P-Campus-Ringvorlesung am 01.06.23

Am 1. Juni findet der zweite Vortrag der P-Campus-Ringvorlesung 2023 statt. Dr. Nina Siebers vom Forschungszentrum Jülich spricht online via Webex zum Thema "Turnover and transport of phosphorus in soil aggregates – From macroaggregates to nanoparticles".
Die Vorlesung beginnt um 15:00 Uhr und ist kostenfrei.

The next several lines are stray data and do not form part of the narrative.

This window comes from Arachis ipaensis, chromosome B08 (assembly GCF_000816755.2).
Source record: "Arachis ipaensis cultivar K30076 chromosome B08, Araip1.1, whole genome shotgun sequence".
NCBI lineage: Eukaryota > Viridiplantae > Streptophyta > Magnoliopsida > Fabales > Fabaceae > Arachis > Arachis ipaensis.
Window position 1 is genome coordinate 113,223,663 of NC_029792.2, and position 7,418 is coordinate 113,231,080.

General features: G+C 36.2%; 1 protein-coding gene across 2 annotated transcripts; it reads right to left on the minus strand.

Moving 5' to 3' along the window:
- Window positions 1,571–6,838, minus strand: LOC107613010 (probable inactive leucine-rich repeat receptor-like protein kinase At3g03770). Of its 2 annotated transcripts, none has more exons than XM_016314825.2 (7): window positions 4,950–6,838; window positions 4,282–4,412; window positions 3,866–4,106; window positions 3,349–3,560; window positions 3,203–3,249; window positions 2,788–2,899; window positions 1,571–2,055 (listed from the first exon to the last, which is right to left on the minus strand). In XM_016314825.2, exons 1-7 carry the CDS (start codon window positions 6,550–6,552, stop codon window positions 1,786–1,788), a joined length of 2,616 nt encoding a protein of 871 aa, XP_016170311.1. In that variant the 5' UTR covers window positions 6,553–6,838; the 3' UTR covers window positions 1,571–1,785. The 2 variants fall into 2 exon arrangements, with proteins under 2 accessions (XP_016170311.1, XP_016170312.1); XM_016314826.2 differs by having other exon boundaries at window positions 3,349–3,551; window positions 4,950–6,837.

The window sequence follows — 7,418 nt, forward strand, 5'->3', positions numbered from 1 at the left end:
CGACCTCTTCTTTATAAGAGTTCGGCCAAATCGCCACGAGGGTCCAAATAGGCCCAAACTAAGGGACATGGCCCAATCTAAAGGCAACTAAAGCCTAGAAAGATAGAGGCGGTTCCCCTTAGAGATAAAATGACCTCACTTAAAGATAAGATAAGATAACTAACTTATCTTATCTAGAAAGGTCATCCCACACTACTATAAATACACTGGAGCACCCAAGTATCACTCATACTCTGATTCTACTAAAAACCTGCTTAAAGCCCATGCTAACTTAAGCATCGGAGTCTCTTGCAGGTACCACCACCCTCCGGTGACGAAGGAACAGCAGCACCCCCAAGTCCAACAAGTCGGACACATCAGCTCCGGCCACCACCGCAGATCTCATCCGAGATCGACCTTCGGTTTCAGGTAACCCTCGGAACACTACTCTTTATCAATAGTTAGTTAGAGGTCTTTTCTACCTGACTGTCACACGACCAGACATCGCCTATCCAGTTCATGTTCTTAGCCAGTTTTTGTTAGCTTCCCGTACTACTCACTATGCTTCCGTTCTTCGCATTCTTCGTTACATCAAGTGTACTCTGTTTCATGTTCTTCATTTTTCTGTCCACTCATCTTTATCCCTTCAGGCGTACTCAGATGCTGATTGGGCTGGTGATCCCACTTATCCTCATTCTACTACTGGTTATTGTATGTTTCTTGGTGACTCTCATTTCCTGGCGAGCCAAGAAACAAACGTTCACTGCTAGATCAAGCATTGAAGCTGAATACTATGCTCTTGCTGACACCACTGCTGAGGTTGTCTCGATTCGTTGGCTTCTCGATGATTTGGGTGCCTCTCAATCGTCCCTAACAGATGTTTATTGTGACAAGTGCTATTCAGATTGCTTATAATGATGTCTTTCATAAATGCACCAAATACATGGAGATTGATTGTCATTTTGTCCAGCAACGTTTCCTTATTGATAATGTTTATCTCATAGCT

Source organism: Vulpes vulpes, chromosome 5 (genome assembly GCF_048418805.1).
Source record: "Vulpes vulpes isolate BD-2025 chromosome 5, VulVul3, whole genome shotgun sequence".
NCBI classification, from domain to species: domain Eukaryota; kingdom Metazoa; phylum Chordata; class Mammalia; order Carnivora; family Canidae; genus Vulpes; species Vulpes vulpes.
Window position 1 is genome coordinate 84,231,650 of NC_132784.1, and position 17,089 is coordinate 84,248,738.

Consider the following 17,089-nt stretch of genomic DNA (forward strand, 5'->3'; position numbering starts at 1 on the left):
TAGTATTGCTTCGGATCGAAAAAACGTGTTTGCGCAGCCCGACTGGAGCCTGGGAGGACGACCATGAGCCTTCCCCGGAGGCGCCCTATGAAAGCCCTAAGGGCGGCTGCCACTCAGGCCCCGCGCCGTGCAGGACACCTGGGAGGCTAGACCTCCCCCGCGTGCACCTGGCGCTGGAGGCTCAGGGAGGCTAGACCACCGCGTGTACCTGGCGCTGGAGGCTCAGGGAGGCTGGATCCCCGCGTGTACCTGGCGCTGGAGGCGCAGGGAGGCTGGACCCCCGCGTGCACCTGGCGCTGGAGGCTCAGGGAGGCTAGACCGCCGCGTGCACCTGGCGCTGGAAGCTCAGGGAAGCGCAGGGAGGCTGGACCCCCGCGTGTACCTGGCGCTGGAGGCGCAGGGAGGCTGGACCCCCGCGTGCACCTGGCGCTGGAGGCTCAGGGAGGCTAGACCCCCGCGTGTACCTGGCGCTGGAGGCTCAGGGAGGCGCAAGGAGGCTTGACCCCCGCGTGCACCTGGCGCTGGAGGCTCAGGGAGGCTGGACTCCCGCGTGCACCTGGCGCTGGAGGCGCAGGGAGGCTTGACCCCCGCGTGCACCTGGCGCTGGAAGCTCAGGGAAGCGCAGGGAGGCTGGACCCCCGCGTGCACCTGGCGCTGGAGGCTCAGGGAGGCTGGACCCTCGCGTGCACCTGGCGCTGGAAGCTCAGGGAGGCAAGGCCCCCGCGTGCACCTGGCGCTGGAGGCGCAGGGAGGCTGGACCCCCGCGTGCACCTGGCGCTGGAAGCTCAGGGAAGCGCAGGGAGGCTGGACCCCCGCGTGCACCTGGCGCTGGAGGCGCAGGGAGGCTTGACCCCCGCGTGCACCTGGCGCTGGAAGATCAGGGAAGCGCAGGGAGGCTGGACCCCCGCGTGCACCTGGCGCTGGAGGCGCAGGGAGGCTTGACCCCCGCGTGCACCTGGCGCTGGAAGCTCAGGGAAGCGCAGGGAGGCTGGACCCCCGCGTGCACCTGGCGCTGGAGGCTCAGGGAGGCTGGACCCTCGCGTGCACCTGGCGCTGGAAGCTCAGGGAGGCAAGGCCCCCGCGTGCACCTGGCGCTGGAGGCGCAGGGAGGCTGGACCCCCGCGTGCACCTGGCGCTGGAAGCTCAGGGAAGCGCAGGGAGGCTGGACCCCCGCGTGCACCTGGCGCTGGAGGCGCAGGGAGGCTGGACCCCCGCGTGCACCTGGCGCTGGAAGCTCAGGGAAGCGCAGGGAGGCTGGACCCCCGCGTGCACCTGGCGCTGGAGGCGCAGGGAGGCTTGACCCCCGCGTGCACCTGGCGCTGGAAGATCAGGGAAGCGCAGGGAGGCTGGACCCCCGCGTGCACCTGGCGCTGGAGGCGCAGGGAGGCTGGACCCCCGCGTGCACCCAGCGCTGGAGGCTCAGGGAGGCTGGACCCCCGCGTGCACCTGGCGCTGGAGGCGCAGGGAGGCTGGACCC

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The availability and cycling of phosphorus in soils are significantly influenced by soil aggregates, which range in their size from large macroaggregates to smallest nanoparticles. The assembly of aggregates of different sizes creates a 3D structure with interconnected voids and pores of different shapes, sizes, and geometries. This network of pores acts as a dynamic biogeochemical interface that facilitates the movement of gases and water within the soil. The architecture and stability of soil aggregates, and thus their ability to provide niches for water storage and microbial nutrient metabolism, depend largely on the spatial arrangement of the individual structural units, their elemental composition, and the distribution of metal oxides and organic matter. In particular, soil colloids (particles smaller than 1000 nanometers) are increasingly recognized as important nutrient carriers in ecosystems because of their unique composition and large specific surface area. They are highly mobile in soils, and the transport of elements facilitated by colloids is closely linked to water movement in the soil. As a result, loss of P and other nutrients through particulate transport has become a growing concern. In this talk, we will take a closer look at the composition and stability of soil aggregates and their controls on phosphorus turnover by organisms. We will discuss the impact of land use change on the phosphorus turnover and examine analytical techniques for characterizing nanoparticles and colloids in soil, including their size and elemental composition. By means of a case study, we specifically examine subsurface transport of particulate phosphorus to adjacent surface waters. By understanding the complex interactions between soil aggregate architecture, elemental composition, and biogeochemical processes, we can control nutrient cycling in ecosystems and mitigate the loss of phosphorus and other nutrients through particulate transport.